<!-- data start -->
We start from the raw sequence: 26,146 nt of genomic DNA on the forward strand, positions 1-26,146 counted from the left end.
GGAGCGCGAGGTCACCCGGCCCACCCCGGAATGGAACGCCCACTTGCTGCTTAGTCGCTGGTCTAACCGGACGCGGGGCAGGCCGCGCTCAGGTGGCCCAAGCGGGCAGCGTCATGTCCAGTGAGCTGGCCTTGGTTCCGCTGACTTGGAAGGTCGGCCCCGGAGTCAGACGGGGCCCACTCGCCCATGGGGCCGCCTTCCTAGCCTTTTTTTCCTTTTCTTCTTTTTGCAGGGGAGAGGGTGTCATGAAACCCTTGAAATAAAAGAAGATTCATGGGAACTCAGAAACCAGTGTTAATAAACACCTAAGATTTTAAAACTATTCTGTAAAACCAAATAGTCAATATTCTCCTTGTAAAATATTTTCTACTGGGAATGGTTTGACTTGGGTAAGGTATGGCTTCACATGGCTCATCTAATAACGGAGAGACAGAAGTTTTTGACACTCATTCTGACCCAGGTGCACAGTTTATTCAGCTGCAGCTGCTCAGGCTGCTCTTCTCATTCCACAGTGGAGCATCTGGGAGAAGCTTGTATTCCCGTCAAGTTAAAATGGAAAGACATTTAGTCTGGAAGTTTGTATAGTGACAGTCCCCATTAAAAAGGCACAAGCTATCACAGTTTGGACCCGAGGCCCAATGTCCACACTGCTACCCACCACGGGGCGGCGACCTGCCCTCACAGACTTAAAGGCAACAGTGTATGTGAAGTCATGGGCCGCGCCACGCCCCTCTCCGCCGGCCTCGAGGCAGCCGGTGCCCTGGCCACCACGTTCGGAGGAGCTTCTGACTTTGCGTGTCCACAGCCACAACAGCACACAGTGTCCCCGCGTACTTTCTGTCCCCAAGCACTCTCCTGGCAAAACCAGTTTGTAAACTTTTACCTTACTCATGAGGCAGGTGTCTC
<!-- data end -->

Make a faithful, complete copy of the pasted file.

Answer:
We start from the raw sequence: 26,146 nt of genomic DNA on the forward strand, positions 1-26,146 counted from the left end.
GGAGCGCGAGGTCACCCGGCCCACCCCGGAATGGAACGCCCACTTGCTGCTTAGTCGCTGGTCTAACCGGACGCGGGGCAGGCCGCGCTCAGGTGGCCCAAGCGGGCAGCGTCATGTCCAGTGAGCTGGCCTTGGTTCCGCTGACTTGGAAGGTCGGCCCCGGAGTCAGACGGGGCCCACTCGCCCATGGGGCCGCCTTCCTAGCCTTTTTTTCCTTTTCTTCTTTTTGCAGGGGAGAGGGTGTCATGAAACCCTTGAAATAAAAGAAGATTCATGGGAACTCAGAAACCAGTGTTAATAAACACCTAAGATTTTAAAACTATTCTGTAAAACCAAATAGTCAATATTCTCCTTGTAAAATATTTTCTACTGGGAATGGTTTGACTTGGGTAAGGTATGGCTTCACATGGCTCATCTAATAACGGAGAGACAGAAGTTTTTGACACTCATTCTGACCCAGGTGCACAGTTTATTCAGCTGCAGCTGCTCAGGCTGCTCTTCTCATTCCACAGTGGAGCATCTGGGAGAAGCTTGTATTCCCGTCAAGTTAAAATGGAAAGACATTTAGTCTGGAAGTTTGTATAGTGACAGTCCCCATTAAAAAGGCACAAGCTATCACAGTTTGGACCCGAGGCCCAATGTCCACACTGCTACCCACCACGGGGCGGCGACCTGCCCTCACAGACTTAAAGGCAACAGTGTATGTGAAGTCATGGGCCGCGCCACGCCCCTCTCCGCCGGCCTCGAGGCAGCCGGTGCCCTGGCCACCACGTTCGGAGGAGCTTCTGACTTTGCGTGTCCACAGCCACAACAGCACACAGTGTCCCCGCGTACTTTCTGTCCCCAAGCACTCTCCTGGCAAAACCAGTTTGTAAACTTTTACCTTACTCATGAGGCAGGTGTCTC